The Top 9 Reasons Why Businesses Fail To Do Succession Planning – Part One
I know we talk about succession planning a lot on this blog, but that’s because it’s something that not enough businesses pay attention to. There just never seems to be an easy way to do talk about it. So today, I want to give you the top nine reasons that we think small businesses fail to do succession planning. Everybody puts it on their to do list. Everybody says, “This is going to be the year. We’re going to get it done, and we’re gonna put together a coherent, strategic succession plan and we’re going to make it work,” and then, of course, it just doesn’t happen. That’s just the nature of succession planning, and here are the first part of nine reasons why that is so.
First, it’s never urgent. There’s a distinction between important things and urgent things. Succession planning is incredibly important. But it’s rarely urgent because unless there’s a serious illness, you can always do it the next month or even next year. You can always get around to it, so the day-to-day stuff piles up and takes time away from doing this ultimately very important task, in favor of your more urgent tasks. It’s easy to put off.
Second, the professional community – the bankers, lawyers, CPAs, financial planners, etc. – focus on the drop-dead aspect because that’s what they’re trained to do. But focusing on the drop-dead aspect of succession planning gives you a false sense of security. Yes, you need a drop-dead plan, because you never know if lightning’s going to strike, and you don’t want to leave your business or your family in a lurch. But the false sense of security that it creates is a problem because you go to the lawyer, and the CPA, and you do the estate planning, and all that other stuff and you go, “Whew! Glad that’s over. I got all these documents now and I just spent $8,000 and I’ve done a good job of succession planning.” But no, you haven’t. You’ve only addressed what happens if you drop dead (and let’s hope you don’t). What happens if you live? That part of the equation goes unanswered 90% of the time.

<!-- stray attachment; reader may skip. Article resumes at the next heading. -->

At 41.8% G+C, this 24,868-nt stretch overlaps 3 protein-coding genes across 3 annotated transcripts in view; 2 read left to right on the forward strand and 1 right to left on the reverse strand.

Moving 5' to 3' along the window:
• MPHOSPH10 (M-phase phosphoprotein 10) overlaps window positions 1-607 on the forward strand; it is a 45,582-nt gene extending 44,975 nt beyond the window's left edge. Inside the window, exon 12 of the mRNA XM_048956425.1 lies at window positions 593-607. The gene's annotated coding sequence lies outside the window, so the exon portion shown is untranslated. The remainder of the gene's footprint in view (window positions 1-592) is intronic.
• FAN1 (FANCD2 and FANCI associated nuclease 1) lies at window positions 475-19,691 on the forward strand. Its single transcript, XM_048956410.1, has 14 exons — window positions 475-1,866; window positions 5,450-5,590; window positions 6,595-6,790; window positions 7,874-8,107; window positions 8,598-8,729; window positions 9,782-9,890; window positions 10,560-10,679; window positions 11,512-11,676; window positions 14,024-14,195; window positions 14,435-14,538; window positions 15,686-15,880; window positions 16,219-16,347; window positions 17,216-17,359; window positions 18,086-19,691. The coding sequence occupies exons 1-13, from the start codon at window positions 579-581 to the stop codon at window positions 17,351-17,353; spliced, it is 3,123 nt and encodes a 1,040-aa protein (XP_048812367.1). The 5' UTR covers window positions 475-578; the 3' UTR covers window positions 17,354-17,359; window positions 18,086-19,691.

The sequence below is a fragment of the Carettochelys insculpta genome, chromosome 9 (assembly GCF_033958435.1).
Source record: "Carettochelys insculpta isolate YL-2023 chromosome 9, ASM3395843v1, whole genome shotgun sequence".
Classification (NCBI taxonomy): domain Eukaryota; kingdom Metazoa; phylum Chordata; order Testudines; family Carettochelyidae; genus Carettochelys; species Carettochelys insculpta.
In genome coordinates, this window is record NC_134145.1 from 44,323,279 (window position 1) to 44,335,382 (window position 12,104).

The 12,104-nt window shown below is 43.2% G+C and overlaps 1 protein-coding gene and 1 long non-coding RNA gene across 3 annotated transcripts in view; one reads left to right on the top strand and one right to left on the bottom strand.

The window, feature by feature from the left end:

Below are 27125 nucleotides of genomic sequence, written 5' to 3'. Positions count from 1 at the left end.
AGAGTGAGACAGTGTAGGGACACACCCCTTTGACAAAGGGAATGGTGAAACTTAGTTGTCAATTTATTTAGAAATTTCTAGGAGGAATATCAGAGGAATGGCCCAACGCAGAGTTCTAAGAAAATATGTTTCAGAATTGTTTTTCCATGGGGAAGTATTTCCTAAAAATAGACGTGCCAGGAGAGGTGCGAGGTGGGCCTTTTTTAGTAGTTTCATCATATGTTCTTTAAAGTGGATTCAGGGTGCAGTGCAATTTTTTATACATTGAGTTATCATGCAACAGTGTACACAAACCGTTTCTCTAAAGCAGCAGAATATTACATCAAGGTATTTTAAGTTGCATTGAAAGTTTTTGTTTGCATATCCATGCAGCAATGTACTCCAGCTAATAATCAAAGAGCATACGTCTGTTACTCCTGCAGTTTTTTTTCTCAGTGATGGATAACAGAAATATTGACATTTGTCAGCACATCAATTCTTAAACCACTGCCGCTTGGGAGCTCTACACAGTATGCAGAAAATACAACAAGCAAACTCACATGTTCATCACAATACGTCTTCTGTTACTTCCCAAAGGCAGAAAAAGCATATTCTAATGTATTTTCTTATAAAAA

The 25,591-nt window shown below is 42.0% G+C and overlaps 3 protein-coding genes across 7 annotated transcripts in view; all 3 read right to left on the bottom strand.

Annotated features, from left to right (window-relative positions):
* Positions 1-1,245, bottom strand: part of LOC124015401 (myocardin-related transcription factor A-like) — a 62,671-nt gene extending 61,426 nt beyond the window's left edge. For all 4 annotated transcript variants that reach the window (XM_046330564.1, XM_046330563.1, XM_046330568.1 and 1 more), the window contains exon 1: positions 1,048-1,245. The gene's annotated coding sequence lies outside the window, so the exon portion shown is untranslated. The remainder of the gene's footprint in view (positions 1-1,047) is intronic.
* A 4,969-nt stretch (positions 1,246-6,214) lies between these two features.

Third, you get employee or family member push back (and this happens all the time). Let’s say a senior generation small business leader has three kids, and they’re all grown and married, and Mom and Dad and the three kids and the senior managers in the business all want to get together and do succession planning. They want to talk about a strategy for moving the business forward over the next 10 years, but somebody in the group says they don’t want to think about it, or they don’t have time for that right now. Succession planning sounds great, and they know you need to do it. But we have 10 other things we’re working on that are much bigger or more pressing than that and we need to focus our time on that. So you get pushed back and lose heart and it gets shuffled down to the bottom of your to-do list.
Fourth, it’s psychological. It’s always, always, always easier to not change what you’re doing. So yes, you need to do succession planning, and you need to hire some people and fire some other people, and you need to invest more money in this area, and have better IT, and do all this strategy and succession planning. But in the back of your mind, you’re thinking it’s always easier and safer, psychologically, to not do it. Succession planning and strategic planning is going to require that you undertake a process of change, and change is very threatening to us psychologically.
Fifth, how do you do it? Succession planning is complicated. There are lots of moving parts. There are a lot of people that need to be involved in the process, and somebody might not be happy with the process. As the business owner, you know your business, your processes, your people, your customers, and your vendors. You make decisions every day. But succession planning only comes along once a generation, so you don’t have well-developed muscles for those kinds of decisions. When you don’t know how to plan or what to do, there’s nowhere to go.
People say, “I know we need to do succession planning. But I don’t know really what my goals are and until I know my goals, then I really can’t get professional help.” That is so wrong. Part of hiring a professional, whether it’s an attorney or a CPA or us as a business coach, is to help you focus your mind on the realistic alternatives. Okay, you don’t know what your goals are. But shouldn’t a good professional be able to help you define what those realistic outcomes might be?
Join us next time as we continue with the other four reasons that business fail to do succession planning.